Humans are hardwired to avoid pain and seek pleasure in the present moment. So most of the time we choose instant pleasure (unhealthy food) over future pain (heart disease, cancer, diabetes, etc). It’s hard to initiate a ‘fight or flight’ response to something 30 years in the future.
The way to deal with this before you experience actual physical pain is two-fold:
1. Associate pain with your present unhealthy eating habits. Learn what food does to your arteries, imagine having a heart attack or getting a scary disease. Really feel what this would be like. Go to the cardiac ward of a hospital. Watch videos of the animal abuse and death involved in the meat and dairy industries (if you already haven’t – no need to keep re-traumatizing yourself). Learn about the environmental impacts of meat and dairy.
2. Associate pleasure with your new eating habits. By going 100% plant-based your taste buds will adjust instead of always being tempted by the unhealthy foods. Develop a taste for healthy foods and you will experience pleasure eating these new foods. You will get ‘cravings’ for potatoes or the sweet juiciness of a grapefruit, or a spicy curry or a hot salsa.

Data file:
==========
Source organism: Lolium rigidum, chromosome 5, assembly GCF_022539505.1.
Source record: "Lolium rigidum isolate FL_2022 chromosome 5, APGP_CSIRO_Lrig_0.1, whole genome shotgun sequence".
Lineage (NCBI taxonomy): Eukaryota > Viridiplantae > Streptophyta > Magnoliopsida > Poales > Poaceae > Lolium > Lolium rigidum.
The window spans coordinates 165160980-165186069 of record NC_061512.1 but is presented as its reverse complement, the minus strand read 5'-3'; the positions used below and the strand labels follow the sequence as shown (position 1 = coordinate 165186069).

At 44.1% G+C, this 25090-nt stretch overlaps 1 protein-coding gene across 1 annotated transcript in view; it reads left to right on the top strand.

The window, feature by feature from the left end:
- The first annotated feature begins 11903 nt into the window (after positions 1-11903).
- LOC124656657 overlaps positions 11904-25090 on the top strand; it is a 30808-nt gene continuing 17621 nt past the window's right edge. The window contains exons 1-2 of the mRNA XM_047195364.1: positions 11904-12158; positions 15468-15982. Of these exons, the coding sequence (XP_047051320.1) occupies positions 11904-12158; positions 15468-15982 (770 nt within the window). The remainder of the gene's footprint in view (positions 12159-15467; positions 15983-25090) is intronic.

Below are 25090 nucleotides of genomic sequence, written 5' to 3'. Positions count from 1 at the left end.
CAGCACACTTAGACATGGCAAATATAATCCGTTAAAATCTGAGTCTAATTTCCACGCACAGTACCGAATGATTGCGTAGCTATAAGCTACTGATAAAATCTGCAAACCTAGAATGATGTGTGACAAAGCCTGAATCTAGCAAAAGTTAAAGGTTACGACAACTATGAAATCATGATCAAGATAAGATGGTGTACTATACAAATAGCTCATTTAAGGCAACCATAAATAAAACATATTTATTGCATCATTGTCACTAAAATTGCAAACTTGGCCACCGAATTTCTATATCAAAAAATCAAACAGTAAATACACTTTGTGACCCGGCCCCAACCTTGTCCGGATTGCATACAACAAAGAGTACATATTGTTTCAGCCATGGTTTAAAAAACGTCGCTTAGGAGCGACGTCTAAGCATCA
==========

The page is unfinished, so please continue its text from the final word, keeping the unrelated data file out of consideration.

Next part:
People don’t make the required changes because they experience more pleasure with their current eating habits than pain. Even being overweight and having health issues can be dealt with by medication. And being uncomfortable in clothes is not enough pain for many people to make changes to their habits.
Also, you may need to revisit these associations over time because they can weaken. For example there is such a disconnect between food and animals that buying certain fast foods can seem harmless enough if you don’t think about it too much. There are often no visual cues that you are eating an animal. Keeping strong associations with the health and animal issues can help keep you on track especially during the maintenance phase (after you’ve lost the fat).